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Replacing \ character

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If i store a filename path into a string, later i have to switch the \ char into // , so i run a routine to search and replace \ with // When i do that, i get a compiler "newline in constant".This is my code: char * found = 0; char formed[60] = {0}; const char text[60] = "c:\morrison.dem"; const char * to_replace= "\"; found = strstr( text, to_replace); if( found != 0 && found != text ) { strncpy( formed, text, (found - text) ); strcat( formed, "//" ); strcat( formed, (found + 1) ); } printf(formed);

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Change the two corresponding lines in your program to:

const char text[60] = "c:\\morrison.dem";
const char * to_replace= "\\";


The compiler will replace "\\" with a single "\"

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Change...
const char * to_replace= "\"; 

To...
const char * to_replace= "\\"; 


Remember that \n is translated as a newline? Well, \" is translated as a double-quote. \\ is translated as the \ character. Also, that \m in "c:\morrison.dem" is gonna get turned into "c:?orrison.dem", with the ? as some wierd character... turn it into "c:\\morrison.dem" as well.

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baumep, i meant that the filename is stored into a char variable via a GetOpenFileName function, like this:

if (GetOpenFileName(&ofn)==TRUE)
hf = CreateFile(ofn.lpstrFile, GENERIC_READ,
0, (LPSECURITY_ATTRIBUTES) NULL,
OPEN_EXISTING, FILE_ATTRIBUTE_NORMAL,
(HANDLE) NULL);
strcpy(char text,ofn.lpstrFile);

So, char_text is "c:\morrison.dem"
I have to convert those \ to //

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Data returned by the function :
c : \ m o r r i s o n . d e m ENDSTRING

What you write in the SOURCE CODE :
"c:\morrison.dem "

And what your source code gets TRANSLATED to, once compiled :
c : ? o r r i s o n . d e m ENDSTRING

This doesn''t really look like the data returned by the function...

What I write in the SOURCE CODE :
"c:\\morrison.dem"

What this gets TRANSLATED to, once compiled:
c : \ m o r r i s o n . d e m ENDSTRING

So my solution works, yours doesn''t...

Note : compilers such as VC6 give out a C4129 warning and simply ignore the \, effectively compiling the source code : "c:morrison.dem"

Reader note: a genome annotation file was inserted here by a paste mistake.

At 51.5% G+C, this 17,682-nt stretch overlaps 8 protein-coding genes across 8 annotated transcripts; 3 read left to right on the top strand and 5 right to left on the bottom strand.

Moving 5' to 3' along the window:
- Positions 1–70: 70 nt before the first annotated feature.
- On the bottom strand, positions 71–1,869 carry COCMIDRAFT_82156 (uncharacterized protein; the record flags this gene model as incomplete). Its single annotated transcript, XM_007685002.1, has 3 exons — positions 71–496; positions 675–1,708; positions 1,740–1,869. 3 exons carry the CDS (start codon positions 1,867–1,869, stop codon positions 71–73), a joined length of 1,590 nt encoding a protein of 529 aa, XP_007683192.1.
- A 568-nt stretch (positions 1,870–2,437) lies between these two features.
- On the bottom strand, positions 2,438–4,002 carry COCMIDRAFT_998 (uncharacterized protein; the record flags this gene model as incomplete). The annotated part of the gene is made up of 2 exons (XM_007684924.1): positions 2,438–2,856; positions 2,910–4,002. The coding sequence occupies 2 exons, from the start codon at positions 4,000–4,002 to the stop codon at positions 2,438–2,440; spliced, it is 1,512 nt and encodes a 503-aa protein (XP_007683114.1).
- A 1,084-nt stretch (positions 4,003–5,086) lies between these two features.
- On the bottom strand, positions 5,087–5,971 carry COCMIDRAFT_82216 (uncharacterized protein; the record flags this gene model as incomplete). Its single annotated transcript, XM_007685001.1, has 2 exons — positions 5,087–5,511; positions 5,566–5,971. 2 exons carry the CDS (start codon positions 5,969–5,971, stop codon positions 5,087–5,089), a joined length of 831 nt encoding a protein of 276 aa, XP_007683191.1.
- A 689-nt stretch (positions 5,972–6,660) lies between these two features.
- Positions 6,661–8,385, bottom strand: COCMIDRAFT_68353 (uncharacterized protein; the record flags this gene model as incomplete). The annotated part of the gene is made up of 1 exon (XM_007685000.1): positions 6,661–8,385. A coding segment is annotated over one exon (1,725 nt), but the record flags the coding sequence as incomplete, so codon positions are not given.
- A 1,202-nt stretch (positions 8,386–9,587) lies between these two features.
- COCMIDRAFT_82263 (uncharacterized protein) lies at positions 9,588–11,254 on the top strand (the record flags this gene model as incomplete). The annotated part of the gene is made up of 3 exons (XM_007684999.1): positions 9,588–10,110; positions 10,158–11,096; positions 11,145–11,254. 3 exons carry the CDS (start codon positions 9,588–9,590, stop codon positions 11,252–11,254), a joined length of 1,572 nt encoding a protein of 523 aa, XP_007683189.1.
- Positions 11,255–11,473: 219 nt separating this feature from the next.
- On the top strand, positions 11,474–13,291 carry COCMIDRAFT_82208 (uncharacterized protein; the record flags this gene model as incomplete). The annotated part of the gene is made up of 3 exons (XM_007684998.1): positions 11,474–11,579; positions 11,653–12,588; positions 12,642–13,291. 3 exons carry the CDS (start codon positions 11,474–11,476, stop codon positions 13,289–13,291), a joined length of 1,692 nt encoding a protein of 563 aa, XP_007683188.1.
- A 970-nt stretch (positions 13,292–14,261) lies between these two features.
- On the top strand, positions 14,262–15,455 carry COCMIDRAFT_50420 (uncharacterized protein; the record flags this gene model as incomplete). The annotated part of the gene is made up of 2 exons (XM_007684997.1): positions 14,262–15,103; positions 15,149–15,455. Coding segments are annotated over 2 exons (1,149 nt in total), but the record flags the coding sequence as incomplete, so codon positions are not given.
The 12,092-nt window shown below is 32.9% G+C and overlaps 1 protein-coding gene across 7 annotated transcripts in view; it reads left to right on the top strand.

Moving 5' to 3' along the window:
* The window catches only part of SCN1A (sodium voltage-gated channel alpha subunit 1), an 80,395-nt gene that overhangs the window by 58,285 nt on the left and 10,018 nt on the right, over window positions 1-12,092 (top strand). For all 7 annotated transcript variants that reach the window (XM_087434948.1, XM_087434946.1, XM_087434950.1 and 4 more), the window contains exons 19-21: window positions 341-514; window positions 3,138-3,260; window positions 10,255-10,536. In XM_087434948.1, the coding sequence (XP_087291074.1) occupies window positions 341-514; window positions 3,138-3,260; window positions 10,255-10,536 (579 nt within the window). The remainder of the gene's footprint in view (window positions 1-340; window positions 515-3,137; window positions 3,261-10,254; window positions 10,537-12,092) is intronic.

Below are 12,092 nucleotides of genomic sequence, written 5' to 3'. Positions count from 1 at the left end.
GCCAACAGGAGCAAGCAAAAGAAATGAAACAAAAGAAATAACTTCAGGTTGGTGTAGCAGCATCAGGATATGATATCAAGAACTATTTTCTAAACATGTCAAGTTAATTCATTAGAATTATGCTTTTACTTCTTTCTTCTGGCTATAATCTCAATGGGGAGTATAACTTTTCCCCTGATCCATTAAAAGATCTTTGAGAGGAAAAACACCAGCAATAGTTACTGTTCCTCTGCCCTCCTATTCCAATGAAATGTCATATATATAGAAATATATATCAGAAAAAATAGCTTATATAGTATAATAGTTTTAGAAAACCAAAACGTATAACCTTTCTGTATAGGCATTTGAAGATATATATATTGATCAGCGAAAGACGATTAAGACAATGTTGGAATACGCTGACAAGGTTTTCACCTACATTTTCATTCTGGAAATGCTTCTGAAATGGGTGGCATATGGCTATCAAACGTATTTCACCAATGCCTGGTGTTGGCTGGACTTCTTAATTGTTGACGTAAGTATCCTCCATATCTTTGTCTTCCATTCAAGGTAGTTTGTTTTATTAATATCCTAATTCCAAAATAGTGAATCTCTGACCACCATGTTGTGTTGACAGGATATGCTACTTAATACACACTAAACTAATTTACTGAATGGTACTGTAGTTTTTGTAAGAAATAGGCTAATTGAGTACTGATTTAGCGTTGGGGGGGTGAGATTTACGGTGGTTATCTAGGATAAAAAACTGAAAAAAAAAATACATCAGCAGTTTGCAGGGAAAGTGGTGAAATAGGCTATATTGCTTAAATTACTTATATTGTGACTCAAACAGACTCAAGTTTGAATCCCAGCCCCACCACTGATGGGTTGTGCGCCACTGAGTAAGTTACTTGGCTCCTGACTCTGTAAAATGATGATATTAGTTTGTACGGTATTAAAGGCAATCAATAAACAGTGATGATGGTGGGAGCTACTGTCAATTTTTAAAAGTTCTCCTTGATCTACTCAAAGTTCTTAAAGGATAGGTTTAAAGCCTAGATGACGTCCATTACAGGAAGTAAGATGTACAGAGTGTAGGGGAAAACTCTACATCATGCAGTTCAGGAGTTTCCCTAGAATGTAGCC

ToohrVyk
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You wish to "replace" one character with two; strictly speaking, that''s not possible. What you really have to do is create a new string, extract all the characters up to the one you wish to replace and put them in the new string, append the characters you want to replace with, and then append the rest of the string, applying the same logic to that sub-string.

C++ isn''t the most elegant of text manipulation solutions.

  
std::string text = "C:\\path\\to\\file"; // for example


const char replace = ''\'';
std::string replace_with = "//";

std::string newtext;
 
int p0 = 0, p1 = 0;
while( p0 != std::string::npos )
{
p0 = text.find_first_of( replace );
if( p0 != std::string::npos )
{
newtext += text.substr( p1, p0 - p1 );
newtext += replace_with;
}
p1 = p0;
}

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If algorithms produce longer and more complicated code, don't use them

      
std::string text = "C:\\path\\to\\file"; // for example


const char replace = '\\';
std::string replace_with = "//";

std::string newtext;
 
for (std::string::const_iterator i = text.begin();
i != text.end(); ++i) {
if (*i == replace)
newtext += replace_with;
else
newtext += *i;
}


[edited by - civguy on January 19, 2003 3:47:59 PM]

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#include <string>

And if you don't want to type std::string all the time, put
using std::string;
on top of your cpp file and just type string. Like this:


        
#include <string>

using std::string;

int main() {
string text = "C:\\path\\to\\file"; // for example


const char replace = '\\';
const string replace_with = "//";

string newtext;
 
for (string::const_iterator i = text.begin();
i != text.end(); ++i) {
if (*i == replace)
newtext += replace_with;
else
newtext += *i;
}
}



[edited by - civguy on January 19, 2003 6:54:02 PM]

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anyway, what i dont understand, if i have a string like this:

char mystring[10]="my\string";

ho to get rid of the \ and have a new string like

char mystring2[10]="mystring";

I wrote a si,ple routine that check every char, but the compiler says error C2001: newline in constant

can be that difficult ?

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